In my early years as a teacher, the words “working conditions” would take me to thoughts of lower level needs: access to adult bathrooms, telephones to call parents, adequate planning time, and reasonable workloads (and my great-grandmother's duties of filling the woodstove and scrubbing the floors of the classroom in 1903). But a new report released by the Center for Teaching Quality has continued to change my way of thinking; the phrase “teacher working conditions” represents a more global perspective of teaching, what teachers need in order to be effective in a larger sense. Yes, teacher working conditions are much more complex than bathroom access.
Transforming School Conditions: Building Bridges to the Education System that Students and Teachers Deserve is the latest TeacherSolutions report released by the Center and written by fourteen accomplished teachers from urban districts across the country. The report focuses on research-based principles that will “undergird sustainable and effective teaching reforms.”
With recommendations on areas where schools, districts, teachers, as well as school administrators need to focus, this team of accomplished teachers has covered everything from student learning growth to how to embrace school communities as partners.
The report begins with a look at teacher education programs and how well they are preparing teachers for the realities of the classroom. It is not surprising to read that teachers are entering the profession unprepared to teach the second language learner and unprepared to become “student assessment experts.”
Other tidbits aren’t shocking: “Teacher attrition has always been an issue and research shows that the decision to stay or leave is directly related to teacher working conditions” while others are: “Teacher turnover is costing the country 7.3 billion each year.”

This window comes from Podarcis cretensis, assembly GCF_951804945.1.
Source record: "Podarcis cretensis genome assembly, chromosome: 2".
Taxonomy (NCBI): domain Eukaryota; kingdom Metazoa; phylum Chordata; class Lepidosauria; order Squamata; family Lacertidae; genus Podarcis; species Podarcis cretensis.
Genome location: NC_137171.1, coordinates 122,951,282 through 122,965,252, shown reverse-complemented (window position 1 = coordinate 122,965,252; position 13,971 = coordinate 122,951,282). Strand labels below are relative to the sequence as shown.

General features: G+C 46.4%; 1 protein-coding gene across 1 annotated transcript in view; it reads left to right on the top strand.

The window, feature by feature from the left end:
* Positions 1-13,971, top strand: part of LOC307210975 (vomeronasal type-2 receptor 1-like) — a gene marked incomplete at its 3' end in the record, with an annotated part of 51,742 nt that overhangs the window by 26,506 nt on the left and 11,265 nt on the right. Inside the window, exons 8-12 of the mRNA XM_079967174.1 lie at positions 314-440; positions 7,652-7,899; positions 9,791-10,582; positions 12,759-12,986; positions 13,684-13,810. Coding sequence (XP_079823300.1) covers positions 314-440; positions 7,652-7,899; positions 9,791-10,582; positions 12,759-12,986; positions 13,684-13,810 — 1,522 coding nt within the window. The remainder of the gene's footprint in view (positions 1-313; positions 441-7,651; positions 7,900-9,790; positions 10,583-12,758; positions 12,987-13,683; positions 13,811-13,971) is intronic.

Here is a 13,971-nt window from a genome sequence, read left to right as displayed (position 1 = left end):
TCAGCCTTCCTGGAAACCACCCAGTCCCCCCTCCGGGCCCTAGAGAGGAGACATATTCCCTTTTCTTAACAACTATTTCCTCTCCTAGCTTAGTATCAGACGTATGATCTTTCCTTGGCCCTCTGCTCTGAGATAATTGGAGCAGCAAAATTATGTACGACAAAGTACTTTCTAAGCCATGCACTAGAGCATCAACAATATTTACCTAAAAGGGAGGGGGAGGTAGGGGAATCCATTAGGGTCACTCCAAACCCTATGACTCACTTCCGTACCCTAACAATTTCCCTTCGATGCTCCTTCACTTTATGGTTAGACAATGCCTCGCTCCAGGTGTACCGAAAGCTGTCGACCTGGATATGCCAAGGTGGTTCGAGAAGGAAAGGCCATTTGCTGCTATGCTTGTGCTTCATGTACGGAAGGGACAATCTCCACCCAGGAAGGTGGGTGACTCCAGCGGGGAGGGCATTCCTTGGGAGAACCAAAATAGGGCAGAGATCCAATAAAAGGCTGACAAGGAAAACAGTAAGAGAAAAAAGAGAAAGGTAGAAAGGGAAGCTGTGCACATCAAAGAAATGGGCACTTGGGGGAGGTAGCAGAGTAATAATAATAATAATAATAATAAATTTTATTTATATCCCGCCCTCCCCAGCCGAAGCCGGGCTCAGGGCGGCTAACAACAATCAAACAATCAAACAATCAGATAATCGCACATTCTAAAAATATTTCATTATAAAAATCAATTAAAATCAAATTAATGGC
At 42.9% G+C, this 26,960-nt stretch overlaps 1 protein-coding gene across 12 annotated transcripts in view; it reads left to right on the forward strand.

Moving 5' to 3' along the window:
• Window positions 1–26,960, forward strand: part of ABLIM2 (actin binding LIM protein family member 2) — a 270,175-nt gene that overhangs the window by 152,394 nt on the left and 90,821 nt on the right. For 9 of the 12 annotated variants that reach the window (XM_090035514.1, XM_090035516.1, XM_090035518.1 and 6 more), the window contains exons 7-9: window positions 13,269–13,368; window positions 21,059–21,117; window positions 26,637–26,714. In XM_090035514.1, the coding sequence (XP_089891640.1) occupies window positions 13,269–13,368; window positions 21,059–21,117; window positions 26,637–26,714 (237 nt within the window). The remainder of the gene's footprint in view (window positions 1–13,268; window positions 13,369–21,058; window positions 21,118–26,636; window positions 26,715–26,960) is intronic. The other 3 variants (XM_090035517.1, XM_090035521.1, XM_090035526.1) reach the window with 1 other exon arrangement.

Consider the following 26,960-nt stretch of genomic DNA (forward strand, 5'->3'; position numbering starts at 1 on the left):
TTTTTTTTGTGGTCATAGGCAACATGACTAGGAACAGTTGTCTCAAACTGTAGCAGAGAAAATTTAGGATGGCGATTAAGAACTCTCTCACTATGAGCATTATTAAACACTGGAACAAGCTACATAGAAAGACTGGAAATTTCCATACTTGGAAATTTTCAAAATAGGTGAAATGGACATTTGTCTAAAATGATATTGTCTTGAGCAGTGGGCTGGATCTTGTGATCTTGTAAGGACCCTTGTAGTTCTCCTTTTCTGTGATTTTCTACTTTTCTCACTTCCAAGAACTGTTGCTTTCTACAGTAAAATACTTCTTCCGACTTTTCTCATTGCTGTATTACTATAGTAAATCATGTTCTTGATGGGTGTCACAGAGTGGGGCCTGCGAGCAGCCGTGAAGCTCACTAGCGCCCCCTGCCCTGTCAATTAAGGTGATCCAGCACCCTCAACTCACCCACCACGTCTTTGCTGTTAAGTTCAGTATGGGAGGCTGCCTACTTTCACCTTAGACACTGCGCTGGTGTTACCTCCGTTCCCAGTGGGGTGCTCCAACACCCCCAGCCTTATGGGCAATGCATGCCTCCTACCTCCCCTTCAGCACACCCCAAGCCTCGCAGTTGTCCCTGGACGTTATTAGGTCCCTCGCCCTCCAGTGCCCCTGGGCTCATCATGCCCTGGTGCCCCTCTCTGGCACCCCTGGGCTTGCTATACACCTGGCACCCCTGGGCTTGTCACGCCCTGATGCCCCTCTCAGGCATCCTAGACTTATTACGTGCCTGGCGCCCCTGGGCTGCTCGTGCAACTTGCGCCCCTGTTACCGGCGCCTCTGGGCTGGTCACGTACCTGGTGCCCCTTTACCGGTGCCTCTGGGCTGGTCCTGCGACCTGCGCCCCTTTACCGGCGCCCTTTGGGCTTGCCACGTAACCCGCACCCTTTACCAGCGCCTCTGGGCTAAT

I was delighted to see a reference to the North Carolina Teacher Working Conditions Survey, a process that empowers me, as a North Carolina educator, to have my voice heard on everything from how supportive my administrators are to how helpful my professional development is. I'm not surprised that this team of teachers agrees that we must provide a way for teachers to share concerns about the workplace.
In addition, the report points to “five ways in which conditions in schools, state and local education agencies, and preparation programs are holding back student learning and a 21st century teaching profession:
1. Recruitment and preparation pathways for teacher candidates;
2. Assessment and evaluation systems for students and teachers;
3. Development of professional networks within and across schools to support teaching and learning;
4. Empowerment and professional leadership for teachers; and
5. Investment of community resources to develop and support effective schools."
This report is written by teachers who truly understand the obstacles to effective teaching and who also recognize what is right about schools today. For example, teacher residencies are touted as meaningful to pre-service teachers who are given time to understand the job from top to bottom and beginning to end as they are training “on the job” during an entire school year. There are also discussions on the importance of mentoring, the need for multiple measures of teacher evaluation, and the strength that comes from working in Professional Learning Communities.
Invest a little time into some meaningful professional development and read what fourteen of America’s great teachers are saying about working conditions in our schools. We, as educators, are lucky to have the Center for Teaching Quality who continues to utilize the talents of teacher leaders and impact education policy in our country.